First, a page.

Pointed questions were asked by Berthot about both the total costs of the project and the total amount of principal and interest on these bonds before casting his no vote. He said these questions were asked to make sure everyone in the public was clear on how much the project would ultimately cost.

Officials say the project will be paid for by loans backed by utility customers, specifically the consumers who choose to participate in the service.

Berthot also asked about a baseline pilot program that was approved for this project, and was told this would now not be happening.

“It was my understanding that to do the pilot project was going to increase the whole incremental cost of doing the whole fiber to the home project,” Woodyard said. “So, if we did that, then we wouldn’t get the special pricing on buying massive amounts of fiber cable. When you’re doing this type of project, and you buy in quantity, you get it all at a cheaper cost.”

The commissioners were reminded by Berthot that their actions during meetings like this one would have future consequences. He said he supported both the baseline analysis and the hiring of Cafer, but said he did not support issuing $19 million worth of revenue bonds at this time. He wanted to wait until KCCC approval was assured before considering such an option.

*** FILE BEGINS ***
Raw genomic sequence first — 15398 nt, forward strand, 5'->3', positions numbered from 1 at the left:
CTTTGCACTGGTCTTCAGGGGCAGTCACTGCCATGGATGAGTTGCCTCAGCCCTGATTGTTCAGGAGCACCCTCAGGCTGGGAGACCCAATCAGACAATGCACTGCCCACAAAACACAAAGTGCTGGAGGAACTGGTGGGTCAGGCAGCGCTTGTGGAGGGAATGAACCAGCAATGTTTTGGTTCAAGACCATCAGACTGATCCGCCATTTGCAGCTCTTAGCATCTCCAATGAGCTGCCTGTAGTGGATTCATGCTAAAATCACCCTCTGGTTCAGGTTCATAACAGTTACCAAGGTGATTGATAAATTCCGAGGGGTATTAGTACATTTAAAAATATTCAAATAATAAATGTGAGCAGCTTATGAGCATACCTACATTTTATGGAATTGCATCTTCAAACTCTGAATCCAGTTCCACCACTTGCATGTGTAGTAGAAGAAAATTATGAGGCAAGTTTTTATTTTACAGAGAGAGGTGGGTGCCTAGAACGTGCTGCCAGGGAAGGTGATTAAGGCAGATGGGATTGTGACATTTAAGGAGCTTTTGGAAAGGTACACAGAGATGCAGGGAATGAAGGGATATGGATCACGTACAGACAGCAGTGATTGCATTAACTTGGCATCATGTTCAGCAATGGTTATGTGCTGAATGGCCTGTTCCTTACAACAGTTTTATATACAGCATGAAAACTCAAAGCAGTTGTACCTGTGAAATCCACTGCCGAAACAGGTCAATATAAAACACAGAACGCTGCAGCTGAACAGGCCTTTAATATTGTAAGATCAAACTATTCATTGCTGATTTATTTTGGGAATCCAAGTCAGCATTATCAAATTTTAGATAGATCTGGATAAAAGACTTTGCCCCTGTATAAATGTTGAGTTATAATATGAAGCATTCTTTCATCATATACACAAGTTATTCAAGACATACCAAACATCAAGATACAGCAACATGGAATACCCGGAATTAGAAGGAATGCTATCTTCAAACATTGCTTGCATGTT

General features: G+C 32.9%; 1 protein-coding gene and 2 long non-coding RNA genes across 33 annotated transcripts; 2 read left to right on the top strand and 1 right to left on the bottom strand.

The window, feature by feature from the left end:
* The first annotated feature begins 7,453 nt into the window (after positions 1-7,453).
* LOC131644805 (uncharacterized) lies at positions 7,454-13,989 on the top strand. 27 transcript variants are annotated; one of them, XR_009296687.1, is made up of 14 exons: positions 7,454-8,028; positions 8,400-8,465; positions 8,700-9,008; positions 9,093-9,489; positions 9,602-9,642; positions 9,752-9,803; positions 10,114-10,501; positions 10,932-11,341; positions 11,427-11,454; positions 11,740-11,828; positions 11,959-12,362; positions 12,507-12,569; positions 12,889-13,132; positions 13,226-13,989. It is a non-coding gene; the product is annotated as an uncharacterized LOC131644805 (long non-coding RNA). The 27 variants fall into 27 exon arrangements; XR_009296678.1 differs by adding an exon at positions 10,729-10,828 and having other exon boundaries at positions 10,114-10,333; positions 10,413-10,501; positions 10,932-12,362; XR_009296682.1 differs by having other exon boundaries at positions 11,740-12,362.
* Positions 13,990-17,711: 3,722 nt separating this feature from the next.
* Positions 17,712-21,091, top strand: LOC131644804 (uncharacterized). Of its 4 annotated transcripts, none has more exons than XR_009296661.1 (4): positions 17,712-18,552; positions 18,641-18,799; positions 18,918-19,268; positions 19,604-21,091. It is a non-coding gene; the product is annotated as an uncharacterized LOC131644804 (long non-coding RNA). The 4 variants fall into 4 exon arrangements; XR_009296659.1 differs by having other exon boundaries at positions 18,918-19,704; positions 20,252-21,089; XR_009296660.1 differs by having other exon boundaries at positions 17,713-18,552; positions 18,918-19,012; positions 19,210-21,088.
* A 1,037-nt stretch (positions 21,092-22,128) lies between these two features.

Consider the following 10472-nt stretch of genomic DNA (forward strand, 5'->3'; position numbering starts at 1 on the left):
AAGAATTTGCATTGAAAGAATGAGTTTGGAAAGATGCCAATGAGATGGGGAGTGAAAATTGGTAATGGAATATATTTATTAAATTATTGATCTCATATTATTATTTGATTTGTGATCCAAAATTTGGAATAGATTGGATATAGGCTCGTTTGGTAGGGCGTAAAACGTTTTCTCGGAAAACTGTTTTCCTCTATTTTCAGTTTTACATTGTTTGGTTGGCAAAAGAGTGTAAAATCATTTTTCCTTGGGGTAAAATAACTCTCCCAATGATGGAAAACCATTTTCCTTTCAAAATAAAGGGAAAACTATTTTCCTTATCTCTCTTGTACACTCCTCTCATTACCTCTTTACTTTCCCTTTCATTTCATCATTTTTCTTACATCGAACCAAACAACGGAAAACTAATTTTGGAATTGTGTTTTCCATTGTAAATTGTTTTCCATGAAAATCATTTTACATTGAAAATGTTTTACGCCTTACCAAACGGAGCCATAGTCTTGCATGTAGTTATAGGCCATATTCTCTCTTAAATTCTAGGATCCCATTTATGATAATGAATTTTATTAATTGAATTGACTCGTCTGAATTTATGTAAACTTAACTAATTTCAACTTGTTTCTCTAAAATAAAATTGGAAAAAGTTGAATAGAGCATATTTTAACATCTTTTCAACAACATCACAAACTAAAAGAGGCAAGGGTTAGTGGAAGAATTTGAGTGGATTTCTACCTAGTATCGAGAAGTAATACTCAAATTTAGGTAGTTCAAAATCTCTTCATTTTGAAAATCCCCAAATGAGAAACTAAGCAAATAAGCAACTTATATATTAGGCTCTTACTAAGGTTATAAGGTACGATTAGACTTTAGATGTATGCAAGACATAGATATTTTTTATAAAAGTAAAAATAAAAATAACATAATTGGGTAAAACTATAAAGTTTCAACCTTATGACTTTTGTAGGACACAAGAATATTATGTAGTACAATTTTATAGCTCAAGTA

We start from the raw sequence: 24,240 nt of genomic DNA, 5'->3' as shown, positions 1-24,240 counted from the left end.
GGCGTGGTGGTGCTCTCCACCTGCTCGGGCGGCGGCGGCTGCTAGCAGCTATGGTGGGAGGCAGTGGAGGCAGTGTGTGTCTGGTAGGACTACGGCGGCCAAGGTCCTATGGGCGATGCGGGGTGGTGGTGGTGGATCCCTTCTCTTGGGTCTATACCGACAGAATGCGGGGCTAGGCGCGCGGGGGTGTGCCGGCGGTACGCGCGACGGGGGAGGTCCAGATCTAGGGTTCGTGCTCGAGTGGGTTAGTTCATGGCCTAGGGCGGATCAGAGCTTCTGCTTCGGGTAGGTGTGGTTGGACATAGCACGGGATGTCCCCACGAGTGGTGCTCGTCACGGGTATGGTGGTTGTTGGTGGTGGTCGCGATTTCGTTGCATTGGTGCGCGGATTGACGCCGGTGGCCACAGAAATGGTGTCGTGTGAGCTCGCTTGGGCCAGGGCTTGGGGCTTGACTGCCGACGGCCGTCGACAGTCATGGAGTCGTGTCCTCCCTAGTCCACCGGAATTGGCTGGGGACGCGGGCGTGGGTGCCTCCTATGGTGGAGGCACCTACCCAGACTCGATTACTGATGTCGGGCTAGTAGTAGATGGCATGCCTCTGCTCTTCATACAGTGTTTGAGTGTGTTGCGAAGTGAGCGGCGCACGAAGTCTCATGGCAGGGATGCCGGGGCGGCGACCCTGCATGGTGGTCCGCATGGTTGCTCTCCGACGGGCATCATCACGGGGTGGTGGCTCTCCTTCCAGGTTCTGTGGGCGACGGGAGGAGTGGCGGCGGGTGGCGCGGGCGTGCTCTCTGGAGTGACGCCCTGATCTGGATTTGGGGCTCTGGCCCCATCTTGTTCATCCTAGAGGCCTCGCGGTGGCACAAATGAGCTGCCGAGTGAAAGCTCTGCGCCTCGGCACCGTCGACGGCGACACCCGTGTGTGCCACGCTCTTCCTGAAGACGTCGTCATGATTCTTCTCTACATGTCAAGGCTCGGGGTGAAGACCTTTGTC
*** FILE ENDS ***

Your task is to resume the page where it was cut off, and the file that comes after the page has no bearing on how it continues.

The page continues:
Commissioner Jim Chappell asked if the $40 a month rate for high speed internet would remain at that price for the amount of time it would take to pay the project off, and was assured that could be done while still properly funding this project.

The status of surveys that were mailed out to local businesses and residents about whether or not there was an interest in this high-speed fiber was also discussed at this meeting. Out of the 1,030 surveys turned in to the city, 62 percent of respondents said either yes or maybe to the question of whether they would be interested in receiving high-speed Internet in their homes or places of business. This is compared to a 38 percent no vote.